And yet, the president says there is enough money in the wartime budget to create a huge tax cut that benefits the wealthiest in our country," Pelosi said. "The credibility gap widens.They've found their theme for 2004, apparently: a bit of class warfare and "the credibility gap." But here's the real credibility gap: Bush has, from the start, stood foursquare behind tax cuts as a domestic strategy. First, it is good for the economy. Yes, the rich do benefit; that's why its good for the economy, since the poor pay almost no taxes, and aren't out buying heavy equipment or hiring semi-skilled labor with their "rebates" anyway. Second, tax cuts take money out of congress's purse, which is the only way to keep them from spending it (and even that doesn't work perfectly).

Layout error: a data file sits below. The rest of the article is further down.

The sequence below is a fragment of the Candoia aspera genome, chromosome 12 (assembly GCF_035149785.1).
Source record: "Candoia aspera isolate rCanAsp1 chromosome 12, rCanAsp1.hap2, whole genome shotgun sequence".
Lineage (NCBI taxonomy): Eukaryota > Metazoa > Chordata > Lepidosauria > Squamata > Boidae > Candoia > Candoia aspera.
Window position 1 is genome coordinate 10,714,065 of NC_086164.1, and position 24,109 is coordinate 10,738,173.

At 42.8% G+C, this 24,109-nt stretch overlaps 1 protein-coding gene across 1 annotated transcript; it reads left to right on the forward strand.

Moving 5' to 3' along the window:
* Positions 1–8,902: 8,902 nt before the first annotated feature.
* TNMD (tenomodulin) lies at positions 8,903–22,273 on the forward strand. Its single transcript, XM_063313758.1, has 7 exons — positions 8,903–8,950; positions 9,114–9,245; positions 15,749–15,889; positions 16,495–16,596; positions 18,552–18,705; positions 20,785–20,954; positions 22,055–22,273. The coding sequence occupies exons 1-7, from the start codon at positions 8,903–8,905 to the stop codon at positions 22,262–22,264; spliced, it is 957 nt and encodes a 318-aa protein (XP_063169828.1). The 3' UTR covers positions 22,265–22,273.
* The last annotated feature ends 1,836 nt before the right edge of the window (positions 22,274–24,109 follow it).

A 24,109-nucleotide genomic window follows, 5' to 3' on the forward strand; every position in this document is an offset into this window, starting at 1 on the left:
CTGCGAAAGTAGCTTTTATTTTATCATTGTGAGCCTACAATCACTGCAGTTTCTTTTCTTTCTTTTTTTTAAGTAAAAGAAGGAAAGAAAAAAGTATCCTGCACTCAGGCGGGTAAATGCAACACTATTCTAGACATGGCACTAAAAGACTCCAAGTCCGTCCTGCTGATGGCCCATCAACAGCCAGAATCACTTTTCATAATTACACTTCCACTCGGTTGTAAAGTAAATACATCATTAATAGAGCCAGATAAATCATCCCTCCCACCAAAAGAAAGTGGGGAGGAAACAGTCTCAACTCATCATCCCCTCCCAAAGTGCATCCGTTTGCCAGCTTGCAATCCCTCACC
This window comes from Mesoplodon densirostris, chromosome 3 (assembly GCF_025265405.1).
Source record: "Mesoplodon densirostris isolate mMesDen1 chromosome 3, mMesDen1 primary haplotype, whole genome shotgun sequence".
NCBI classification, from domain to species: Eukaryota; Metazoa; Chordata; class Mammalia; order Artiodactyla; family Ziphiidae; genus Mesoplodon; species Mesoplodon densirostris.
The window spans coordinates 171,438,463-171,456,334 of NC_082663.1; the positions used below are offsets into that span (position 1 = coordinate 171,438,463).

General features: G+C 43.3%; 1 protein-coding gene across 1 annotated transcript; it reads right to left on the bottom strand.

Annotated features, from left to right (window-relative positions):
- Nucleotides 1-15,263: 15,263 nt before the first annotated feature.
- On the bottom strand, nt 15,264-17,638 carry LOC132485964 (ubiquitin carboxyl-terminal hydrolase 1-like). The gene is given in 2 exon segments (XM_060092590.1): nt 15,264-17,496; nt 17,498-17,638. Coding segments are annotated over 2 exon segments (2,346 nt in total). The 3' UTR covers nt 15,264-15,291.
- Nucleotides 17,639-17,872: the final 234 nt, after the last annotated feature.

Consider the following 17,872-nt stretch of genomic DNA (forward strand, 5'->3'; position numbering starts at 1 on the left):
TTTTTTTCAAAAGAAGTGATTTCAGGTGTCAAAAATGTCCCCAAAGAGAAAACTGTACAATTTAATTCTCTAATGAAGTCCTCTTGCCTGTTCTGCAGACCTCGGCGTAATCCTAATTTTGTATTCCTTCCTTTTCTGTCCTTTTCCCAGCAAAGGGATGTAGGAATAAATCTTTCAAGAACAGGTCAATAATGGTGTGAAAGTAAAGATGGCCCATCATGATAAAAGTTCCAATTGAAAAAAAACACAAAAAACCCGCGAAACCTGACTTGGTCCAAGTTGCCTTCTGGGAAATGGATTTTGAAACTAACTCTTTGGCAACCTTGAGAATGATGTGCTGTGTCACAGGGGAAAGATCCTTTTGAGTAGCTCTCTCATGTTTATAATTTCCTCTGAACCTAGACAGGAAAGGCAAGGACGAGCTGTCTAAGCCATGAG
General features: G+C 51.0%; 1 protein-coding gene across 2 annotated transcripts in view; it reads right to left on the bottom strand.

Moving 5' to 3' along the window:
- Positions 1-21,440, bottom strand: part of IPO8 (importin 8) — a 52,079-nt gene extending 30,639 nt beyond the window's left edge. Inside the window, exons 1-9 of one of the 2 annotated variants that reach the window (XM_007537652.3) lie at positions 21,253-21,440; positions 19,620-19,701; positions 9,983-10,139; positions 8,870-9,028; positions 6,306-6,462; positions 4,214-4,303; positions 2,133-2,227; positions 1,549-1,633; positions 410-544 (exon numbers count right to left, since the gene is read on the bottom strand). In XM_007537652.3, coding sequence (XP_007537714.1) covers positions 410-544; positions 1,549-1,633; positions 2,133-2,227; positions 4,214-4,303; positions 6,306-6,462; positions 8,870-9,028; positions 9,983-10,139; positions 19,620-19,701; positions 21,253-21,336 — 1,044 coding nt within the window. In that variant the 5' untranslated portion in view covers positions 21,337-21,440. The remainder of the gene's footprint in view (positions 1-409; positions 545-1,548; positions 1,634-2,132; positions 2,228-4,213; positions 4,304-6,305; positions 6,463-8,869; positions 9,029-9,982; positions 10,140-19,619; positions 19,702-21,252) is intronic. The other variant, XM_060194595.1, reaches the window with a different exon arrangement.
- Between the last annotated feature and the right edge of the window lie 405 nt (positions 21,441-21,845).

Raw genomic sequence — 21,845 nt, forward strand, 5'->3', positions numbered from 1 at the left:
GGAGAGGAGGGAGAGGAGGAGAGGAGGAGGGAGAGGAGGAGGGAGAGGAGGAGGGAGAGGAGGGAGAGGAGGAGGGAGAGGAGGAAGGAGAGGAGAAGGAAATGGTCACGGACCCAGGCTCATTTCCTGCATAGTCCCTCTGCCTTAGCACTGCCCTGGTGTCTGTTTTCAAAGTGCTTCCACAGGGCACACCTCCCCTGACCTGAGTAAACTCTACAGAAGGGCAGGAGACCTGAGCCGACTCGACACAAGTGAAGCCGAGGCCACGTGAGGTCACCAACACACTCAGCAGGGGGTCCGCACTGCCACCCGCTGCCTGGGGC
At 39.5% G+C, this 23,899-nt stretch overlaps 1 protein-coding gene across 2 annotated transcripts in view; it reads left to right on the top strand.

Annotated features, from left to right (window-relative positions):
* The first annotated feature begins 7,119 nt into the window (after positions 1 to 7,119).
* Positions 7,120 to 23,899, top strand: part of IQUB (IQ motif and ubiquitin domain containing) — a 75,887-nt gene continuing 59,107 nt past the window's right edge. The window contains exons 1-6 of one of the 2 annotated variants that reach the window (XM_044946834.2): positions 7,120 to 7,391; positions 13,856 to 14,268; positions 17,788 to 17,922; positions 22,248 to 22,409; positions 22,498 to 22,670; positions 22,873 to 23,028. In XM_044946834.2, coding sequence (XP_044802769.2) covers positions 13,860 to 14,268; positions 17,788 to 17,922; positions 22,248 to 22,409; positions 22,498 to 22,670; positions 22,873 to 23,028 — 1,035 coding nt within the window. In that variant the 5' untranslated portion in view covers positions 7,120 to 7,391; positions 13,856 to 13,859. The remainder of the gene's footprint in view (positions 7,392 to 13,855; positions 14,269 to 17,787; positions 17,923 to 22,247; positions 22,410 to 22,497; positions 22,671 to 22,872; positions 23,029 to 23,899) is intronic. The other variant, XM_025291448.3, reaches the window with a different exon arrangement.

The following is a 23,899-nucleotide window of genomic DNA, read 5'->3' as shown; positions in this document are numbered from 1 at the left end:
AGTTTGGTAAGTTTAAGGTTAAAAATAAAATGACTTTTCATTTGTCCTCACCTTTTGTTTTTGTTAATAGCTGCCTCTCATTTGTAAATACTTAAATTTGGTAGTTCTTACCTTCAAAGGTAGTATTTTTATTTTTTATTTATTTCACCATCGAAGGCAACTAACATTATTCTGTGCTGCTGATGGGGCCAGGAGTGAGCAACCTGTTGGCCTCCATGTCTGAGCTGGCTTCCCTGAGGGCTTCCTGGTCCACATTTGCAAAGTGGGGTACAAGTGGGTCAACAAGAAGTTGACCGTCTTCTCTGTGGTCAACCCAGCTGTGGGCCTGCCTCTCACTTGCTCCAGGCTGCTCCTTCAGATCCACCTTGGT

Now here's the credibility gap part: The Democrats have always opposed tax cuts, calling them "risky schemes" to "blow a hole in the deficit" (yeah, what the hell does that mean?). But when they see the country's appetite whetted for some serious economic justice, to borrow a phrase, they quickly come up with a competing plan that, consistently and infallibly, complicates the tax code, rewards behavior that Nancy Pelosi (or someone like her) deems civic virtue, and does nothing to reduce that actual tax burden on the people who build this multi-trillion dollar economy with their own hands, day after day.
Here's a surefire way for congress to fit the tax cut into the budget: stop spending so damn much money with so damn little to show for it. Instead of taking from me to fund your every whim, you feel the pinch for once and actually cut worthless programs, give in to private-sector-style efficiencies, and put congressional raises on the ballot. That would be direct democracy, Ms. Pelosi.